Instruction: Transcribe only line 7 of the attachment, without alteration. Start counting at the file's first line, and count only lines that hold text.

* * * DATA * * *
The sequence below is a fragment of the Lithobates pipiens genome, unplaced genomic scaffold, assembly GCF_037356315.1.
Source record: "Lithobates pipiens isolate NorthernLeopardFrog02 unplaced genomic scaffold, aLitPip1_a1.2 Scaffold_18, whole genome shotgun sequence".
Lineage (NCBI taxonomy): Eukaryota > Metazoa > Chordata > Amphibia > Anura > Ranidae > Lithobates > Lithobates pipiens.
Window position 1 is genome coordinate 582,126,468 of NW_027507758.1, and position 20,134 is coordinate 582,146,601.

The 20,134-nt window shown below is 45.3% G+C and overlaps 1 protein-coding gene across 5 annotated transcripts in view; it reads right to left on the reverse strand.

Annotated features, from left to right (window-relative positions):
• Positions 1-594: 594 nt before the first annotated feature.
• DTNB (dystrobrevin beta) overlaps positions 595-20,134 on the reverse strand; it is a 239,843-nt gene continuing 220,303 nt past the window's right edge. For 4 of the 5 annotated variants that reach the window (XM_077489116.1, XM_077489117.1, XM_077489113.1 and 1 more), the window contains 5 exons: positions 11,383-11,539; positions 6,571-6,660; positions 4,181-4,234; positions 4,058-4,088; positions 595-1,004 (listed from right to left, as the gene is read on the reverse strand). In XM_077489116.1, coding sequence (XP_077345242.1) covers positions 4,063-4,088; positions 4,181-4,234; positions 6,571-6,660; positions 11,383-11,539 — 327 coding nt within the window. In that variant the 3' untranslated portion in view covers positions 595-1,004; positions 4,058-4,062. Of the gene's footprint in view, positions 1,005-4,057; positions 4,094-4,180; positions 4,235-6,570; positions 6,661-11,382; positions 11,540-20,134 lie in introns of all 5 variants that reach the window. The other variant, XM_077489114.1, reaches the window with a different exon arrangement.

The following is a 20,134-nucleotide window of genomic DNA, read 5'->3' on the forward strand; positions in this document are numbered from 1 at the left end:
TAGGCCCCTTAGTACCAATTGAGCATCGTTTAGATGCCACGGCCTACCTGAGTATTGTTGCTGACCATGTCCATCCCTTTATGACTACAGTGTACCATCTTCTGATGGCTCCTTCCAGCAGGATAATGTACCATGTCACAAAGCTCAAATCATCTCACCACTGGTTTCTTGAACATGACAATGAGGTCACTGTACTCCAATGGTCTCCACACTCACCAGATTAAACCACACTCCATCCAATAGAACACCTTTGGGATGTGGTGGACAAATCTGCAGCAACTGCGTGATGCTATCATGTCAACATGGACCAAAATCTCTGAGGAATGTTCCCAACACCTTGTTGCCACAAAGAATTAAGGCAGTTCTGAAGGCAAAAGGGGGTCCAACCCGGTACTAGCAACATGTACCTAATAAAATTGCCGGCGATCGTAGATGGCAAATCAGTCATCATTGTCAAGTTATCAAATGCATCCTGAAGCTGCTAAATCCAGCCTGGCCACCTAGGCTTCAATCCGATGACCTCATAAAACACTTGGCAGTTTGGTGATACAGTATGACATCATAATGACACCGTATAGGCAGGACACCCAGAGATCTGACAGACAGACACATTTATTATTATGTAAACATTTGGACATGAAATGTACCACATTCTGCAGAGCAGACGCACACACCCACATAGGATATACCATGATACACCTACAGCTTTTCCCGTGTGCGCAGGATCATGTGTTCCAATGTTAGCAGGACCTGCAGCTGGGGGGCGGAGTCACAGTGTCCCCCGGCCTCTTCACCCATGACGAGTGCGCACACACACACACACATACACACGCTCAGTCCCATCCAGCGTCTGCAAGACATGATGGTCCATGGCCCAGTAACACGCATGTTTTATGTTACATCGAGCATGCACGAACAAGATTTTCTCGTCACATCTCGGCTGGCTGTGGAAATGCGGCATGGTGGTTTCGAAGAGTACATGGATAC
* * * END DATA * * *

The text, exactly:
• Positions 1-594: 594 nt before the first annotated feature.